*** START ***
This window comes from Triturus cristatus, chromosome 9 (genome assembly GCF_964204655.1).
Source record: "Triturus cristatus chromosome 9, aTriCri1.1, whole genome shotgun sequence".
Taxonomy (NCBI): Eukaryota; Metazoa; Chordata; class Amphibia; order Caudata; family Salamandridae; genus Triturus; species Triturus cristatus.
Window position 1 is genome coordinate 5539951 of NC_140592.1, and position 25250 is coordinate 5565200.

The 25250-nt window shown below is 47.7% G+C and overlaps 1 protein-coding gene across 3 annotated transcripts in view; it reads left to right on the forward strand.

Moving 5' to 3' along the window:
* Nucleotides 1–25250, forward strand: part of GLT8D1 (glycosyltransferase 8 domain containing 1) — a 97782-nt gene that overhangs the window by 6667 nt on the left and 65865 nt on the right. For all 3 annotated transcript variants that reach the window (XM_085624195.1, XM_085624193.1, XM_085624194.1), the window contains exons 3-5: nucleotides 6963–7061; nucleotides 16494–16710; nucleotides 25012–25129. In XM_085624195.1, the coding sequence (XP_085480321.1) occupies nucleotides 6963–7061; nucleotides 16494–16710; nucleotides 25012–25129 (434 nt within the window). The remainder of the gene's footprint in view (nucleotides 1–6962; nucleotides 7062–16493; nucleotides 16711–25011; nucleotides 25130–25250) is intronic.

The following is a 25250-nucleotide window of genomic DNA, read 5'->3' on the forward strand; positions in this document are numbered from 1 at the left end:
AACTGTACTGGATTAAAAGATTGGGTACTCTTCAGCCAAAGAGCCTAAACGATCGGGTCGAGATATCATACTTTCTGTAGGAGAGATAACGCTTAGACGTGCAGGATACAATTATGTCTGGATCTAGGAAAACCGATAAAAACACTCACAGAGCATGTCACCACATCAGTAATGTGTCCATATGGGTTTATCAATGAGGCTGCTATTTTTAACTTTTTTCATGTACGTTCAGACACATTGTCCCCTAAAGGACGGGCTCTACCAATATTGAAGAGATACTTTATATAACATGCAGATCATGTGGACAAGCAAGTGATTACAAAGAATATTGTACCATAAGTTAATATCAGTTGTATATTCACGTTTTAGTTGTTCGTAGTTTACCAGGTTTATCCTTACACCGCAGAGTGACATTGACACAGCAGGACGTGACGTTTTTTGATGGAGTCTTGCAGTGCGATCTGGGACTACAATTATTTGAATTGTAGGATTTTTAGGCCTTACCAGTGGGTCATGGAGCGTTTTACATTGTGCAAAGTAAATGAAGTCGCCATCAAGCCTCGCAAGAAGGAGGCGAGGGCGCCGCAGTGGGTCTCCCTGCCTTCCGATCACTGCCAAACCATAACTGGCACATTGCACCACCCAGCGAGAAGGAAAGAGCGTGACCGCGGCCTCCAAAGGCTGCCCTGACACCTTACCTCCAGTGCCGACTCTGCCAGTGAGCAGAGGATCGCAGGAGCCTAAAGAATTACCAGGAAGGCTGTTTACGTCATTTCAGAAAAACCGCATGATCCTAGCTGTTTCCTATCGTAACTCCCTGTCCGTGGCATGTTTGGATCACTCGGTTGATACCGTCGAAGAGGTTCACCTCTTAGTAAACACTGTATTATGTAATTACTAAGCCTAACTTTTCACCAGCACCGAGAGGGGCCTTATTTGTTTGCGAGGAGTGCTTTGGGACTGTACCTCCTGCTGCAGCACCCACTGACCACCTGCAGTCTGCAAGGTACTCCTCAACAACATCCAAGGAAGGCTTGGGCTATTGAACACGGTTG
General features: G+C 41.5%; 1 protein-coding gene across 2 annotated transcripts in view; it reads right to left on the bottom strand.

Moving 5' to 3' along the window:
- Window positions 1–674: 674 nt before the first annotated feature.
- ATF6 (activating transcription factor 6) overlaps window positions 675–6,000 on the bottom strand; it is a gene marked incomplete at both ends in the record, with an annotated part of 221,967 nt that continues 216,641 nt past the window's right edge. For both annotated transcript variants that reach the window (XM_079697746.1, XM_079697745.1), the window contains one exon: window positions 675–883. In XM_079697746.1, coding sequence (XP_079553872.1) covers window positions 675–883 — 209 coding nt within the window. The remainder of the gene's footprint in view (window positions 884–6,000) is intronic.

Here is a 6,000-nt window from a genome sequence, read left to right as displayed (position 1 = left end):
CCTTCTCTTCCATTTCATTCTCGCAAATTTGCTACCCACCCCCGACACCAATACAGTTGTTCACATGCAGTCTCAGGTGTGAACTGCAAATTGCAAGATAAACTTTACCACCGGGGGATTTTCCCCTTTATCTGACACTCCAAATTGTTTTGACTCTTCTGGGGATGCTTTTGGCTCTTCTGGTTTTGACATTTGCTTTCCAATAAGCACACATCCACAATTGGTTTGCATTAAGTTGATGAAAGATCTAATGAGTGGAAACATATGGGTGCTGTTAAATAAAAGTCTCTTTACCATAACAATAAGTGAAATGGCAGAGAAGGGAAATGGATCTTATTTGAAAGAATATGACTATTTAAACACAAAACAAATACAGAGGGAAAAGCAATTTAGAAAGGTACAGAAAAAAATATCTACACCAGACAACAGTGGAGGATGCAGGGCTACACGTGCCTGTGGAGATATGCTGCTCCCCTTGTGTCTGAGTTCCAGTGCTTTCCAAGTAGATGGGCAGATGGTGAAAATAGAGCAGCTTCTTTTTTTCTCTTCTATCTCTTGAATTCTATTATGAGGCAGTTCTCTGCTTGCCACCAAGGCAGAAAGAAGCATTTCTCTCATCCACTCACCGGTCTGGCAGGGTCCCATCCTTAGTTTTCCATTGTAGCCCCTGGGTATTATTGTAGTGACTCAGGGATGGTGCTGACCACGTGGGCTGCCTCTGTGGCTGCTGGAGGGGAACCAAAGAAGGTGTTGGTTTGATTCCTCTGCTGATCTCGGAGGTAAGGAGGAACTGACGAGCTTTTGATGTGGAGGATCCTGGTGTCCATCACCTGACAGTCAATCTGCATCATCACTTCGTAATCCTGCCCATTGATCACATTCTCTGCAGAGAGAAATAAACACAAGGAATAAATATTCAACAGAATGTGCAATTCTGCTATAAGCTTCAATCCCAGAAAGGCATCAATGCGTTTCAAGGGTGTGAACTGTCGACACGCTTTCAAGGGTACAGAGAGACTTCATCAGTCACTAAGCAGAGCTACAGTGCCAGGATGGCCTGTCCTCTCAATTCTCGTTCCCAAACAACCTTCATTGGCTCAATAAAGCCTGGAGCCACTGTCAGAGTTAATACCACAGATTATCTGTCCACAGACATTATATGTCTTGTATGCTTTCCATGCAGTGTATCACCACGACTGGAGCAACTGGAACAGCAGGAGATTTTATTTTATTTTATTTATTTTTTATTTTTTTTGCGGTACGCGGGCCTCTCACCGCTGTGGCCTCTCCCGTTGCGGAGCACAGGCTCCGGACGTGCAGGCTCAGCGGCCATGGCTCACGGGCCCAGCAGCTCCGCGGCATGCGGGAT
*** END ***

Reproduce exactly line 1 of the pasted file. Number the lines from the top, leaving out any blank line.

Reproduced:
This window comes from Triturus cristatus, chromosome 9 (genome assembly GCF_964204655.1).